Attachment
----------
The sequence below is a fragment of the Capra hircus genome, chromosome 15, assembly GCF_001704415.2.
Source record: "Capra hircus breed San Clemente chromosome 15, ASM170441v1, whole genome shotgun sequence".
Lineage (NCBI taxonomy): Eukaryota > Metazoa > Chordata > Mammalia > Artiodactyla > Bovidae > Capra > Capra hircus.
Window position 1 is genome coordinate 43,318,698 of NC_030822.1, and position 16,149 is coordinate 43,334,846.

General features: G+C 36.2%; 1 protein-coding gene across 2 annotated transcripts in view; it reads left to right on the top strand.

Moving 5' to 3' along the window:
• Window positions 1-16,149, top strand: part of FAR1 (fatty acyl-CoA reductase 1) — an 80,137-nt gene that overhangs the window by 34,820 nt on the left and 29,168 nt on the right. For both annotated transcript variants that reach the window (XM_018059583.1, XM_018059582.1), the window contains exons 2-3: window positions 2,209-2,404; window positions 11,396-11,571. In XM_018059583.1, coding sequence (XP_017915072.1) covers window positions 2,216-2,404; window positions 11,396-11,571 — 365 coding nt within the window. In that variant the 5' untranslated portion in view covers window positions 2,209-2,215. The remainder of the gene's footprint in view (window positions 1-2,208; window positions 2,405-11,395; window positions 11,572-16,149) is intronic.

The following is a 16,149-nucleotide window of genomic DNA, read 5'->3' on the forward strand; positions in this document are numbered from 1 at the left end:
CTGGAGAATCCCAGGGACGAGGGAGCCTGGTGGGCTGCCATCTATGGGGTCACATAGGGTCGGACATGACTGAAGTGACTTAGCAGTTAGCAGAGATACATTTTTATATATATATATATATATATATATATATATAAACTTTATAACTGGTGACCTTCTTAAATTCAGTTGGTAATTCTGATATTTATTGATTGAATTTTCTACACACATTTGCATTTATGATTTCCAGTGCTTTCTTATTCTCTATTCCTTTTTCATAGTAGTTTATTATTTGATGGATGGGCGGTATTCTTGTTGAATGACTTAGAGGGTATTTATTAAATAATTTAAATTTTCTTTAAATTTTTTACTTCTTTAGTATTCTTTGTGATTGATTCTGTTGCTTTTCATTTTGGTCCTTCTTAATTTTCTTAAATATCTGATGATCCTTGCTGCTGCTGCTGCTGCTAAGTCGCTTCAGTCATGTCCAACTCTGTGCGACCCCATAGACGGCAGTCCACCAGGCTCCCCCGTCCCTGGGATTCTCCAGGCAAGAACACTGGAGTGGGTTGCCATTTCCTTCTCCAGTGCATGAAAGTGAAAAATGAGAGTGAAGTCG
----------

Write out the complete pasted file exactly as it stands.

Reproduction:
The sequence below is a fragment of the Capra hircus genome, chromosome 15, assembly GCF_001704415.2.
Source record: "Capra hircus breed San Clemente chromosome 15, ASM170441v1, whole genome shotgun sequence".
Lineage (NCBI taxonomy): Eukaryota > Metazoa > Chordata > Mammalia > Artiodactyla > Bovidae > Capra > Capra hircus.
Window position 1 is genome coordinate 43,318,698 of NC_030822.1, and position 16,149 is coordinate 43,334,846.

General features: G+C 36.2%; 1 protein-coding gene across 2 annotated transcripts in view; it reads left to right on the top strand.

Moving 5' to 3' along the window:
• Window positions 1-16,149, top strand: part of FAR1 (fatty acyl-CoA reductase 1) — an 80,137-nt gene that overhangs the window by 34,820 nt on the left and 29,168 nt on the right. For both annotated transcript variants that reach the window (XM_018059583.1, XM_018059582.1), the window contains exons 2-3: window positions 2,209-2,404; window positions 11,396-11,571. In XM_018059583.1, coding sequence (XP_017915072.1) covers window positions 2,216-2,404; window positions 11,396-11,571 — 365 coding nt within the window. In that variant the 5' untranslated portion in view covers window positions 2,209-2,215. The remainder of the gene's footprint in view (window positions 1-2,208; window positions 2,405-11,395; window positions 11,572-16,149) is intronic.

The following is a 16,149-nucleotide window of genomic DNA, read 5'->3' on the forward strand; positions in this document are numbered from 1 at the left end:
CTGGAGAATCCCAGGGACGAGGGAGCCTGGTGGGCTGCCATCTATGGGGTCACATAGGGTCGGACATGACTGAAGTGACTTAGCAGTTAGCAGAGATACATTTTTATATATATATATATATATATATATATATATAAACTTTATAACTGGTGACCTTCTTAAATTCAGTTGGTAATTCTGATATTTATTGATTGAATTTTCTACACACATTTGCATTTATGATTTCCAGTGCTTTCTTATTCTCTATTCCTTTTTCATAGTAGTTTATTATTTGATGGATGGGCGGTATTCTTGTTGAATGACTTAGAGGGTATTTATTAAATAATTTAAATTTTCTTTAAATTTTTTACTTCTTTAGTATTCTTTGTGATTGATTCTGTTGCTTTTCATTTTGGTCCTTCTTAATTTTCTTAAATATCTGATGATCCTTGCTGCTGCTGCTGCTGCTAAGTCGCTTCAGTCATGTCCAACTCTGTGCGACCCCATAGACGGCAGTCCACCAGGCTCCCCCGTCCCTGGGATTCTCCAGGCAAGAACACTGGAGTGGGTTGCCATTTCCTTCTCCAGTGCATGAAAGTGAAAAATGAGAGTGAAGTCG